Kireji (“cutting word”) is the term for a special category of words used in certain types of Japanese traditional poetry. It is regarded as a requirement in traditional haiku, as well as in the hokku, or opening verse, of both classical renga and its derivative renku (haikai no renga). There is no exact equivalent of kireji in English, and its function can be difficult to define. It is said to supply structural support to the verse. When placed at the end of a verse, it provides a dignified ending, concluding the verse with a heightened sense of closure. Used in the middle of a verse, it briefly cuts the stream of thought, indicating that the verse consists of two thoughts half independent of each other. In such a position, it indicates a pause, both rhythmically and grammatically, and may lend an emotional flavor to the phrase preceding it. In Japanese haiku, the kireji usually appears after either the 5th of 12th onji, to create a pause between ideas.
There are 18 classical Kireji, though Matsuo Basho once told his students that all 48 mora of the Japanese alphabet can be used as kireji. Below I have listed the most common ones:
- ka: emphasis; when at end of a phrase, it indicates a question
- 哉 kana: emphasis; usually can be found at a poem’s end, indicates wonder
- –keri: exclamatory verbal suffix, past perfect
- –ramu or –ran: verbal suffix indicating probability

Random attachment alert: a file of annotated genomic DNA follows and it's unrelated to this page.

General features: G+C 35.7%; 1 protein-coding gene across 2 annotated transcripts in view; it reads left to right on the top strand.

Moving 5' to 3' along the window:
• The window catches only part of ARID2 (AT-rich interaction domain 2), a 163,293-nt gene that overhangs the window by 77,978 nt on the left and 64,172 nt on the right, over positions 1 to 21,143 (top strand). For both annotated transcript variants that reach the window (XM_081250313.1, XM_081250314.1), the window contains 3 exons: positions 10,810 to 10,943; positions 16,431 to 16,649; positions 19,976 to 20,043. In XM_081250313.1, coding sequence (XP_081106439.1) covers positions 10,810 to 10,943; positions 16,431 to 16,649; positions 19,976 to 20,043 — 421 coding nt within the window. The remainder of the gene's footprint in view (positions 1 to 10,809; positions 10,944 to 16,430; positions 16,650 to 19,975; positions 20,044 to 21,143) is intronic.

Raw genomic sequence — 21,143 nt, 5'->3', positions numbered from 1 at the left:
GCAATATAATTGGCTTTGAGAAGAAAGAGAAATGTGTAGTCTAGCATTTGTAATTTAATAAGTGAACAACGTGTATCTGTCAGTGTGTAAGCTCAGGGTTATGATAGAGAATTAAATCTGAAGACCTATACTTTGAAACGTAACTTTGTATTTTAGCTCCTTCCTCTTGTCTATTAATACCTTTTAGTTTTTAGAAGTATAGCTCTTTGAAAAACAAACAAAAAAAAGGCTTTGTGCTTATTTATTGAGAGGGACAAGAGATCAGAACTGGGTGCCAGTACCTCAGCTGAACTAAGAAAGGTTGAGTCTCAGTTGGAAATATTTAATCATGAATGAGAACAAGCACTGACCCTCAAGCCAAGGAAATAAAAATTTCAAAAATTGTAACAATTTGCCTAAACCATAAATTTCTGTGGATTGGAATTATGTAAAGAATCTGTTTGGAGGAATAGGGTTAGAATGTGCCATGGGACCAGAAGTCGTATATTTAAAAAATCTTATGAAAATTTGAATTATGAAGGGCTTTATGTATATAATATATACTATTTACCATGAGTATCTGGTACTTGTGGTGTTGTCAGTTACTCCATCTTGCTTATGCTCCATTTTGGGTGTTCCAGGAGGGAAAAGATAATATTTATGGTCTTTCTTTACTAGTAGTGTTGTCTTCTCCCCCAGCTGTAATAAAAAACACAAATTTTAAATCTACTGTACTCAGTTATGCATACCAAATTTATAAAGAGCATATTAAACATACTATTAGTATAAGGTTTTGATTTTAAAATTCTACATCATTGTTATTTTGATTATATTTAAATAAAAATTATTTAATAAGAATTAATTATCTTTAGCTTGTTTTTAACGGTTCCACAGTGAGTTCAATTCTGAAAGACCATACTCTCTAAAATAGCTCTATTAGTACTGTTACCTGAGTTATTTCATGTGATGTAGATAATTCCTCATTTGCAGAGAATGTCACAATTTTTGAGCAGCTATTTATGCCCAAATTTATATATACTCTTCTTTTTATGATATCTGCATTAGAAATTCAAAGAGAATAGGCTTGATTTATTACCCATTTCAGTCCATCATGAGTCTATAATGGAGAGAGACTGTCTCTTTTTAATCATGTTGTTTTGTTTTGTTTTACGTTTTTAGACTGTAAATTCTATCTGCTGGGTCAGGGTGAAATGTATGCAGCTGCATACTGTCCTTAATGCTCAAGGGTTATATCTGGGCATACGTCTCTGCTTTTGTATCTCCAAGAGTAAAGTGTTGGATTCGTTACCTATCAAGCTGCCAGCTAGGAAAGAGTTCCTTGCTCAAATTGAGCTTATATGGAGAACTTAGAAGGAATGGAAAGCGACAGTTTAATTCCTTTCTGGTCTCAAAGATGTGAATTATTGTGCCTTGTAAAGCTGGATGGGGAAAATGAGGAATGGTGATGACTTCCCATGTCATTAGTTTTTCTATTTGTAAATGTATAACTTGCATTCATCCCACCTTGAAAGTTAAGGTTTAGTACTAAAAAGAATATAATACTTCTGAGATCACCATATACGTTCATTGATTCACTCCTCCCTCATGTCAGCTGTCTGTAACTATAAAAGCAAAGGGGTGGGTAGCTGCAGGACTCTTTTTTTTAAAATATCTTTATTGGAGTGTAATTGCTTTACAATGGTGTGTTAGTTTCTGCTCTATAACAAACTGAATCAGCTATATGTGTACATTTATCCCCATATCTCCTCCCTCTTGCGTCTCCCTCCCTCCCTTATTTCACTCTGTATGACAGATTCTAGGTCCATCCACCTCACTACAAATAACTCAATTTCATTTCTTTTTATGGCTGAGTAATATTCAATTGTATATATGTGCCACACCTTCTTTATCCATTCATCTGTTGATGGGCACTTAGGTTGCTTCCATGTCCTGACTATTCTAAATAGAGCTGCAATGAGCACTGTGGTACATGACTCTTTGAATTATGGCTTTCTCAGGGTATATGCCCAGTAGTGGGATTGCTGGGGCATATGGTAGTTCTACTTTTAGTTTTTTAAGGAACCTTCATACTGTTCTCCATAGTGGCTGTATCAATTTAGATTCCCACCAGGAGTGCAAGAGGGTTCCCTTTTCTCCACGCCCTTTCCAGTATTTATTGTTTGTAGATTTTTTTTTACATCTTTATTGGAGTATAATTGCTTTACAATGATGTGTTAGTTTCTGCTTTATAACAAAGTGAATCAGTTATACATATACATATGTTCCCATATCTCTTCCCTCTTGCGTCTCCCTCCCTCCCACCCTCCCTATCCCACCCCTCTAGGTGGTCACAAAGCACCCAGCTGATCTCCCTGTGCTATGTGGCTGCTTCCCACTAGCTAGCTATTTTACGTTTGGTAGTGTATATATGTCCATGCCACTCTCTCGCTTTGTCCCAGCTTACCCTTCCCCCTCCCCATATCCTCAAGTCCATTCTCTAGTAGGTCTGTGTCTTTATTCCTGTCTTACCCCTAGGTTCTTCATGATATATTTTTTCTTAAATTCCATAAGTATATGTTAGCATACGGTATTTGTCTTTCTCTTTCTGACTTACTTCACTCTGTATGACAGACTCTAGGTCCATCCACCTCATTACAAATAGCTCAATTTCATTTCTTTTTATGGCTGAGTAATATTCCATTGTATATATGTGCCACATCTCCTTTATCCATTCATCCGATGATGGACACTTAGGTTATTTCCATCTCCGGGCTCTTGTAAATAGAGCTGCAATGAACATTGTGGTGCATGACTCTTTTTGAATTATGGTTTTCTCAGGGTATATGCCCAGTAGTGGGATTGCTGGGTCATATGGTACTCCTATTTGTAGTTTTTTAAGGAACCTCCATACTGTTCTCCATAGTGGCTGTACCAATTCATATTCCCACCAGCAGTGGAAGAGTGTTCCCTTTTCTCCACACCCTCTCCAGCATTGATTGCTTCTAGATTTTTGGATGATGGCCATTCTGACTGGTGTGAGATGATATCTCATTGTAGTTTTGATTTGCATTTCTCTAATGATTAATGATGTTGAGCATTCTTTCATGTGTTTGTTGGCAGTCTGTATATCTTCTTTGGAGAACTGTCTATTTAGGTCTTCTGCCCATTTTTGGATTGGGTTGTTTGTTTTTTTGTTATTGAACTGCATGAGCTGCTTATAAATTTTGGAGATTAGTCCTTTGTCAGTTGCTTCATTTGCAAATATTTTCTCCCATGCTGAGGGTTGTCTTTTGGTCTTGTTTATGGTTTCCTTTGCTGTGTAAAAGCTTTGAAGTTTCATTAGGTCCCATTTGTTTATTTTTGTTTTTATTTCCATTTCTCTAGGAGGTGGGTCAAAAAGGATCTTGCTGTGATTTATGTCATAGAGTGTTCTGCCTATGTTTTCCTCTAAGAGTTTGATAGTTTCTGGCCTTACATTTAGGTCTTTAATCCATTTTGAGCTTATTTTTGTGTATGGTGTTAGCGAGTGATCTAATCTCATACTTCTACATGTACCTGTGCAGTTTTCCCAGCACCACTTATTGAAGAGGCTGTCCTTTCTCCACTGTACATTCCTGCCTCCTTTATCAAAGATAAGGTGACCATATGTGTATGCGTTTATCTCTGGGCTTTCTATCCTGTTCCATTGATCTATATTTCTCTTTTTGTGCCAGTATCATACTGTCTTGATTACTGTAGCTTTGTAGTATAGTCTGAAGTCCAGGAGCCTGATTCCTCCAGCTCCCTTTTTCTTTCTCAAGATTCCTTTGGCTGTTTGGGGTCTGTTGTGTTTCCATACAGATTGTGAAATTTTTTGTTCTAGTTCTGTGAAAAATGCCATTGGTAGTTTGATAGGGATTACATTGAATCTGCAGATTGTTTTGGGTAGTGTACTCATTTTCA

- –shi: adjectival suffix; usually used to end a clause
- –tsu: verbal suffix; present perfect
- や ya: emphasises the preceding word or words. Cutting a poem into two parts, it implies an equation, simultaneously inviting the reader to explore their interrelationship.
While interesting and good to know just for the sake of knowledge, it doesn’t help us in writing English-language Haiku. Nevertheless, if we want to stick by the traditional rules, and be “Haiku Fundamentalists “, we still need to include a Kireji-like grammatical option. This is where punctuation comes in.
Kireji have no direct equivalent in English. Mid-verse kireji have been described as sounded rather than written punctuation. In English-language haiku and hokku, as well as in translations of such verses into this language, kireji may be represented by punctuation (typically by a dash or an ellipsis), an exclamatory particle (such as ‘how…’), or simply left unmarked.
So, to sum it up, English “kireji” are basically (if not left unmarked): “? . ! : ; – …” and so forth. Due to English haiku being foreign language haiku, there is no ultra-traditionalist authority in which to properly judge our “kireji grammar”. It might irk some people, but we get a pass on this one. Still, proper English grammar rules apply if you want to put it under a microscope. There’s also differentiating between Haiku and Senryū, but we’ll discuss that at a later date. Thank you for reading, I hope this was helpful.